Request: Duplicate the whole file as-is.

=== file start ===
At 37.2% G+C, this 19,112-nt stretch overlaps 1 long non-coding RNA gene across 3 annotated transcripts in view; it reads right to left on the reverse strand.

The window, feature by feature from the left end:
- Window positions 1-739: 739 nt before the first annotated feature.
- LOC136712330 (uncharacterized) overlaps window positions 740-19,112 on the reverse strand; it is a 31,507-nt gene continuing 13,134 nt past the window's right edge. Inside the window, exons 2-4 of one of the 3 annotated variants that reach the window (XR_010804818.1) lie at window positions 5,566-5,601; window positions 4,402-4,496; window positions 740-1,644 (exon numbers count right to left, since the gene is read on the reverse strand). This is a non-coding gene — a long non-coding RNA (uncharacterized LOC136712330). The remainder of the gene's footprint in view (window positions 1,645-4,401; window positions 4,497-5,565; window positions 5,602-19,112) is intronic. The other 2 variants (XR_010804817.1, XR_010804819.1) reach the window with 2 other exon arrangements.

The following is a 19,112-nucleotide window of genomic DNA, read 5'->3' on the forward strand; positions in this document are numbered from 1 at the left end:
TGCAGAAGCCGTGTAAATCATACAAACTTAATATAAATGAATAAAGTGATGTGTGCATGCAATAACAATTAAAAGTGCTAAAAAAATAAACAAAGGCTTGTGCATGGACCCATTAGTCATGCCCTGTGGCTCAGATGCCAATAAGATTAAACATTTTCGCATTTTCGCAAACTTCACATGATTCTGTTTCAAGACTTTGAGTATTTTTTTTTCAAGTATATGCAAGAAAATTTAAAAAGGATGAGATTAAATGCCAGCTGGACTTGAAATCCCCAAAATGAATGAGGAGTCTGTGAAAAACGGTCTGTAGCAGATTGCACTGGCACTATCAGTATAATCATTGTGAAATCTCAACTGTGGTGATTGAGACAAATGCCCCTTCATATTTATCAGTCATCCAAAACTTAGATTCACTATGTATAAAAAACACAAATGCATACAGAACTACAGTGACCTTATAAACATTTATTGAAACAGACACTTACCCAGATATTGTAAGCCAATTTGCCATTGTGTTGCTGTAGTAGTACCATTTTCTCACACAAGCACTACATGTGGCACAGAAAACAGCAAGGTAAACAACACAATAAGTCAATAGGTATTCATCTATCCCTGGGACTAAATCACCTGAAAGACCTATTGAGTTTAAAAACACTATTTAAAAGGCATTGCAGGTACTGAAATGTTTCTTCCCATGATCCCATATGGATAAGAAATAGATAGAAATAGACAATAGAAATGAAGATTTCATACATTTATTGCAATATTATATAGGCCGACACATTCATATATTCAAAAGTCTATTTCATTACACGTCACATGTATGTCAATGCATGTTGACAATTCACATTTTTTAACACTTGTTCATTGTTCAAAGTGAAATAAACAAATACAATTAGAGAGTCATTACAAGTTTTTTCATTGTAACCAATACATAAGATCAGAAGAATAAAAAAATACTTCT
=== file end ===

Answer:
At 37.2% G+C, this 19,112-nt stretch overlaps 1 long non-coding RNA gene across 3 annotated transcripts in view; it reads right to left on the reverse strand.

The window, feature by feature from the left end:
- Window positions 1-739: 739 nt before the first annotated feature.
- LOC136712330 (uncharacterized) overlaps window positions 740-19,112 on the reverse strand; it is a 31,507-nt gene continuing 13,134 nt past the window's right edge. Inside the window, exons 2-4 of one of the 3 annotated variants that reach the window (XR_010804818.1) lie at window positions 5,566-5,601; window positions 4,402-4,496; window positions 740-1,644 (exon numbers count right to left, since the gene is read on the reverse strand). This is a non-coding gene — a long non-coding RNA (uncharacterized LOC136712330). The remainder of the gene's footprint in view (window positions 1,645-4,401; window positions 4,497-5,565; window positions 5,602-19,112) is intronic. The other 2 variants (XR_010804817.1, XR_010804819.1) reach the window with 2 other exon arrangements.

The following is a 19,112-nucleotide window of genomic DNA, read 5'->3' on the forward strand; positions in this document are numbered from 1 at the left end:
TGCAGAAGCCGTGTAAATCATACAAACTTAATATAAATGAATAAAGTGATGTGTGCATGCAATAACAATTAAAAGTGCTAAAAAAATAAACAAAGGCTTGTGCATGGACCCATTAGTCATGCCCTGTGGCTCAGATGCCAATAAGATTAAACATTTTCGCATTTTCGCAAACTTCACATGATTCTGTTTCAAGACTTTGAGTATTTTTTTTTCAAGTATATGCAAGAAAATTTAAAAAGGATGAGATTAAATGCCAGCTGGACTTGAAATCCCCAAAATGAATGAGGAGTCTGTGAAAAACGGTCTGTAGCAGATTGCACTGGCACTATCAGTATAATCATTGTGAAATCTCAACTGTGGTGATTGAGACAAATGCCCCTTCATATTTATCAGTCATCCAAAACTTAGATTCACTATGTATAAAAAACACAAATGCATACAGAACTACAGTGACCTTATAAACATTTATTGAAACAGACACTTACCCAGATATTGTAAGCCAATTTGCCATTGTGTTGCTGTAGTAGTACCATTTTCTCACACAAGCACTACATGTGGCACAGAAAACAGCAAGGTAAACAACACAATAAGTCAATAGGTATTCATCTATCCCTGGGACTAAATCACCTGAAAGACCTATTGAGTTTAAAAACACTATTTAAAAGGCATTGCAGGTACTGAAATGTTTCTTCCCATGATCCCATATGGATAAGAAATAGATAGAAATAGACAATAGAAATGAAGATTTCATACATTTATTGCAATATTATATAGGCCGACACATTCATATATTCAAAAGTCTATTTCATTACACGTCACATGTATGTCAATGCATGTTGACAATTCACATTTTTTAACACTTGTTCATTGTTCAAAGTGAAATAAACAAATACAATTAGAGAGTCATTACAAGTTTTTTCATTGTAACCAATACATAAGATCAGAAGAATAAAAAAATACTTCT